- Two men accused of selling meth to undercover cop (6/22/17)
- Police: Man grabbed wheel, tried to kill driver and himself in Jackson crash (6/23/17)
- Jackson scores high in survey of residents; better streets, Aldi are high priorities (6/20/17)4
- Cape man stabbed in head, arm after strip-club incident; skull fractured, police say (6/25/17)3
- Marble Hill mayor hires city manager without board approval (6/21/17)3
- Annual SEMO District Fair event lineup announced (6/23/17)1
- Two charged in theft of jewelry from Cape storage facility (6/23/17)1
- Oran town board fired officer before hiring him as police chief; city officials say they can't remember reason for firing (6/25/17)2
- Library provides free lunches this summer (6/19/17)
- Jackson School District giving away bricks from 'Old A' building (6/23/17)2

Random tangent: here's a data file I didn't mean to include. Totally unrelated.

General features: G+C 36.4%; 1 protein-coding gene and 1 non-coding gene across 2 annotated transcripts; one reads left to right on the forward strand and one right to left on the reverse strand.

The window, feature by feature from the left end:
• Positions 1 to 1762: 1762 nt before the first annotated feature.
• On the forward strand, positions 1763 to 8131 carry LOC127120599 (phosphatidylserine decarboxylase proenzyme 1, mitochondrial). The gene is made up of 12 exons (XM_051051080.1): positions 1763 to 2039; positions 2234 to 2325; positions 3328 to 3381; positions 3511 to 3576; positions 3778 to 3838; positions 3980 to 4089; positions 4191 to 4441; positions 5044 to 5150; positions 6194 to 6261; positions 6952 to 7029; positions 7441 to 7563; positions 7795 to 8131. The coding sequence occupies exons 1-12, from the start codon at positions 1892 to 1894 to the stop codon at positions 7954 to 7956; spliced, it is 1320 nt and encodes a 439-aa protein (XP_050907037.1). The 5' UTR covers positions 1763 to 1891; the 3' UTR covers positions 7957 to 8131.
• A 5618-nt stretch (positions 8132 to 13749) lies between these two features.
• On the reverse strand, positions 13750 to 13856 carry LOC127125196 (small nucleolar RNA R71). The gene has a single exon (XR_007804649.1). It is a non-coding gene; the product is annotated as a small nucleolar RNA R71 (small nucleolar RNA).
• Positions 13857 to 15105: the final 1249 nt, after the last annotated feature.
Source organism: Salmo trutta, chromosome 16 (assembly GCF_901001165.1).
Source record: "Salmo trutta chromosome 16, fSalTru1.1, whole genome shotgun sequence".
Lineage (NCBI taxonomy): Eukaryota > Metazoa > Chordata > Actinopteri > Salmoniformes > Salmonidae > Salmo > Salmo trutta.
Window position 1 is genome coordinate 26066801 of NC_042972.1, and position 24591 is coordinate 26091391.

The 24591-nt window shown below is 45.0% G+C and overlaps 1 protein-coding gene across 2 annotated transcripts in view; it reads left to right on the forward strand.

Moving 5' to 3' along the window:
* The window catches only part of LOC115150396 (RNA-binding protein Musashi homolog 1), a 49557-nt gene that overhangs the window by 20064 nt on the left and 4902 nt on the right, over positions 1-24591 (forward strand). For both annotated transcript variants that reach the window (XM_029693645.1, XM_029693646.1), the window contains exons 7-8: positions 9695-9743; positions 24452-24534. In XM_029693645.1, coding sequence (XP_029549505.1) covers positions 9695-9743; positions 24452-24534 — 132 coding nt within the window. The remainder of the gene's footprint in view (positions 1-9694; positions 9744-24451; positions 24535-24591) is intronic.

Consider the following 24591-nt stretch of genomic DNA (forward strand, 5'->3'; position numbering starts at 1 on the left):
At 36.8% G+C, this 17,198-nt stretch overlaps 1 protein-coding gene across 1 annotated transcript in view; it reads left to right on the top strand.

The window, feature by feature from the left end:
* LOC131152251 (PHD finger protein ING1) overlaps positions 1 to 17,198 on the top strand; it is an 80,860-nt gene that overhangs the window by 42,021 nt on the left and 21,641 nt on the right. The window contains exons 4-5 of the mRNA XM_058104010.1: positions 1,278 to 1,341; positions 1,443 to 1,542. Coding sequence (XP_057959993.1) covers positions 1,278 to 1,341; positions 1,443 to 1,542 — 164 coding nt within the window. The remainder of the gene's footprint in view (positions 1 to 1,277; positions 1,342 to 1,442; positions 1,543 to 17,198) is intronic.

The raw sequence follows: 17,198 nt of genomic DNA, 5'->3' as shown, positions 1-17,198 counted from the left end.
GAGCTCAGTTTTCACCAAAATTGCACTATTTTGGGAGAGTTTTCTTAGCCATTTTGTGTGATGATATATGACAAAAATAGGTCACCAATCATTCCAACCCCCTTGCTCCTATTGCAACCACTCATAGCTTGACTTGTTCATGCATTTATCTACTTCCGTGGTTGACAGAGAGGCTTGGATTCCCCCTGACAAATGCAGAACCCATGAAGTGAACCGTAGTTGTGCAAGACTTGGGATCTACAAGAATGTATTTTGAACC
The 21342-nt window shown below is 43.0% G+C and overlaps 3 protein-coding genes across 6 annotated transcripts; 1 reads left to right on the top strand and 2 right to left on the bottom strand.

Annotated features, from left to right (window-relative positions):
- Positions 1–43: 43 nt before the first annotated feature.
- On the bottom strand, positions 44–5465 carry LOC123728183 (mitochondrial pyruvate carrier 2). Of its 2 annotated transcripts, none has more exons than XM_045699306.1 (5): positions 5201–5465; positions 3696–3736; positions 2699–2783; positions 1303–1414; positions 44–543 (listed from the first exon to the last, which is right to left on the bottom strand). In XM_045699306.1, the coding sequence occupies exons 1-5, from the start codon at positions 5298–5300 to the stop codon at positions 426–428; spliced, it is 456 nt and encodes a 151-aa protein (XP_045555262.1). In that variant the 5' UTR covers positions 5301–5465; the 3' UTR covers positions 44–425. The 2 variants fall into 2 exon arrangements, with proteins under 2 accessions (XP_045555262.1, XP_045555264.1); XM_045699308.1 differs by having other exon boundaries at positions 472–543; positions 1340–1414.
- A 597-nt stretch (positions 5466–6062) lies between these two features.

A boost to safety
Beginning Aug. 28 children ages 4 through 7 who weigh less than 80 pounds and are less than 4 feet, 9 inches tall must be strapped into a booster seat when riding in a vehicle in Missouri. That's the law.
Booster seats are necessary because the seat belts and shoulder restraints that protect adults don't adequately protect small children and can make injuries worse in a collision.
Some people complain about the inconvenience, especially for soccer moms and dads hauling around other parents' children. It's an inconvenient law.
The booster seat bill, supported by Gov. Matt Blunt, was passed unanimously by the Missouri Senate and won House approval 126-21. One incentive to pass the bill is the $850,000 in federal funding that will come to the state for education and law enforcement and to provide booster seats to poor families,
Police say they won't be carrying tape measures and scales to check on whether children in a stopped vehicle ought to be in booster seats. Right now it's possible to drive down any city street and see small children who ought to be in car seats or seat belts but instead are moving around in the vehicles.
This law protects children from parents acting irresponsibly. It's good for Missouri's children.